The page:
This article How does the SHA256 in Blockchain Work? A Demo by Anders.com is a demonstration of how the blockchain works. Readers will be able to appreciate what it means to have the blockchain to be immutable.
Ever wondered how the blockchain works? When we say the blockchain is immutable, what does it really mean?
A simple google search shows that immutable means that ‘ unchanging over time or unable to be changed.’ Most people get that. They understand that blockchain is really awesome because it cannot be hacked or changed by any central body. But practically speaking, how does it work?
Anders Bosworth has a great demonstration of how it works. You can visit this link , his website to see a well-coded example he has kindly done for everyone to use.
We start off the example on the first block on the left.
Let’s say we key in some transactions in the first box.
And then we press ‘mine’ to get a nonce number that solves the equation.
In this case, the ‘mine’ is what miners do at a higher level – to find the right nonce to ‘solve’ the equation, which is the nonce that fits the hash. In this case, the miners have to compete to solve it, and the first person to get the nonce is the winner who wins the mining reward.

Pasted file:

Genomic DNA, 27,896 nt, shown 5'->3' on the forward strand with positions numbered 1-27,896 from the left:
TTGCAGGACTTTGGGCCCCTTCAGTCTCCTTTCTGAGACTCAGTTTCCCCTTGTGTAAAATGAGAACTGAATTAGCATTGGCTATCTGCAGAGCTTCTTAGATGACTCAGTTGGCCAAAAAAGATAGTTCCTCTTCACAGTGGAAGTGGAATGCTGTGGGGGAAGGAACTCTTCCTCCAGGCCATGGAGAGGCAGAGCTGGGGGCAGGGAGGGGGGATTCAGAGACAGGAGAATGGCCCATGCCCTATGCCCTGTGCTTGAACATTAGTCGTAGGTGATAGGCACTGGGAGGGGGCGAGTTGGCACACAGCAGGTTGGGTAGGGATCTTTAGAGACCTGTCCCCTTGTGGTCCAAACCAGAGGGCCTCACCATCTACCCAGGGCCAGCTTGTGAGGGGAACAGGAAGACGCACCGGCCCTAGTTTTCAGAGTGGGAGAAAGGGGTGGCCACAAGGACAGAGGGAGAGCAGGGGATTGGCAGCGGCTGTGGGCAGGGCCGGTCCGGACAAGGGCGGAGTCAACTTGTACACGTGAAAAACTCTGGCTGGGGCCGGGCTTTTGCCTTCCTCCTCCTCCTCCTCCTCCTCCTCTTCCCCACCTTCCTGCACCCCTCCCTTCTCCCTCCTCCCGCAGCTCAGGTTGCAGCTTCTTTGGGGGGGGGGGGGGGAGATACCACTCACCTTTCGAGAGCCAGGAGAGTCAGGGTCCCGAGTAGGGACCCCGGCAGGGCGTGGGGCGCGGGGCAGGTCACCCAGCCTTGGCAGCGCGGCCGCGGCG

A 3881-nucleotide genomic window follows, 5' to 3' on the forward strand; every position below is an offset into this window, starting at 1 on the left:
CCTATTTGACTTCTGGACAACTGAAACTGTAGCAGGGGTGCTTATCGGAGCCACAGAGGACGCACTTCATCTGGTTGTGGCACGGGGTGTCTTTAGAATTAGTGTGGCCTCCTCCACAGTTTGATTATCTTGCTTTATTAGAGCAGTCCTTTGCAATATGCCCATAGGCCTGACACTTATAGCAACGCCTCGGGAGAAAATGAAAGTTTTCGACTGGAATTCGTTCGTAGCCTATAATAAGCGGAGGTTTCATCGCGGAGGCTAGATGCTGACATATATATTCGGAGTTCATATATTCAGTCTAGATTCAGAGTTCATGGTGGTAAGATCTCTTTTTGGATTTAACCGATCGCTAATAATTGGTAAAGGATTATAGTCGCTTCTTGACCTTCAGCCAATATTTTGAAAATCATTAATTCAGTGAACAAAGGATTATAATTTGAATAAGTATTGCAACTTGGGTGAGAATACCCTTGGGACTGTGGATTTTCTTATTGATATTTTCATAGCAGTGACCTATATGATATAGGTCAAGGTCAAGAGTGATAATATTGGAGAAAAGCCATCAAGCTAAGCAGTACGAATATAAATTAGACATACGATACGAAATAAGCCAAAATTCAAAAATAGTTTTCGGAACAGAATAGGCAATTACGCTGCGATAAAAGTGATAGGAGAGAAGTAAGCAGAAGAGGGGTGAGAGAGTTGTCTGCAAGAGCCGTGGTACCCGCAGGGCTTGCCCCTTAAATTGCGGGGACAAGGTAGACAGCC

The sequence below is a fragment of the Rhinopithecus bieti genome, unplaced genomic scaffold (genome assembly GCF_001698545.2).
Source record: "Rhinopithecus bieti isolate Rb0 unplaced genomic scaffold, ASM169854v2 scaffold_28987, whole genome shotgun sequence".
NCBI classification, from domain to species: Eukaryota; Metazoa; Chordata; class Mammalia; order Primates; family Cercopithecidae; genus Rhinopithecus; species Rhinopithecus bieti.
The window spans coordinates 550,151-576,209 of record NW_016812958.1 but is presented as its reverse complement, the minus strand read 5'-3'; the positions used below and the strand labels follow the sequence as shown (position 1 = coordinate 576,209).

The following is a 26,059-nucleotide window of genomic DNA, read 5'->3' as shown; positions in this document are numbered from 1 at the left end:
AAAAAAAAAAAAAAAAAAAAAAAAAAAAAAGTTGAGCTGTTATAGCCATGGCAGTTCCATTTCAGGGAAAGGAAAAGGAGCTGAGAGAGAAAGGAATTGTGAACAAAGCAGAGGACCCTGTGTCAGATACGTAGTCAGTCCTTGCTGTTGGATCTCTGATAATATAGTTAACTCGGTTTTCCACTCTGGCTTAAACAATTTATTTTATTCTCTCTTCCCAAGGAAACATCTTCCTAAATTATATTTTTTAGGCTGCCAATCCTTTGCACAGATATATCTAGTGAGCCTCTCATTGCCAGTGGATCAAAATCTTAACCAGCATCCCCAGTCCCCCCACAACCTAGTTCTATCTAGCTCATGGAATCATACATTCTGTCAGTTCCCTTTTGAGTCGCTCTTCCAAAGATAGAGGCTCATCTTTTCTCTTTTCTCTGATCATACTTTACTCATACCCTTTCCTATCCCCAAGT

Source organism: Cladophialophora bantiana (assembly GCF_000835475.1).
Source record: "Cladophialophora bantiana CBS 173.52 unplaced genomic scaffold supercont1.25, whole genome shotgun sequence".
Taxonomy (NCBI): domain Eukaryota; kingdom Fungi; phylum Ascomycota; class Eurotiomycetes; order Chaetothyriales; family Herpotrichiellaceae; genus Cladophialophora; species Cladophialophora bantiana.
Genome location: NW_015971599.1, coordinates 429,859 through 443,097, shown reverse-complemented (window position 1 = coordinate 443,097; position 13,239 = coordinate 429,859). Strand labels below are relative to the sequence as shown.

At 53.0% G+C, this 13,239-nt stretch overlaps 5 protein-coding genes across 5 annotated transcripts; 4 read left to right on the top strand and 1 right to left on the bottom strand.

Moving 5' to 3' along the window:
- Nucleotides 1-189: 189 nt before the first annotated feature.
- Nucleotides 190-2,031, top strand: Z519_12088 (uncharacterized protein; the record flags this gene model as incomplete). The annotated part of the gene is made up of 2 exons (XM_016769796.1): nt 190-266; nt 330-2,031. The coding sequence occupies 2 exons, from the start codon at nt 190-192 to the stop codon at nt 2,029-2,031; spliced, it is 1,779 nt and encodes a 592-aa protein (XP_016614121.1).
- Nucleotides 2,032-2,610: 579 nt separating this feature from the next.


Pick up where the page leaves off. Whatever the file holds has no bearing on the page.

Let’s move to the second block, and key in some random transactions.
Notice, that the hash of the 2nd block is formulated by both the hash of the previous block and the transactions.
And then when you press mine on this 2nd block, a new nonce is formed.
Let’s add some transactions to the third block.
Now, instead of pressing mine, let’s move back to the first block and try to ‘change’ the transactions.
See what happens when you try to remove one transaction from the first block.
Everything goes red. Basically, becomes ‘unsolved’. This means that all the previous blocks were invalidated because you tried to change something in the past.
That’s why it’s called a blockchain… because one block is linked to the next by the Hash. And that’s what makes it immutable because it’s all linked. If you touched one block or changed something in one block that has been linked, the whole thing becomes invalid or broken.
Here’s a video demo done by Anders.com that will explain it just as well.
Do you understand how the blockchain works? COMMENT and SHARE the comment box below
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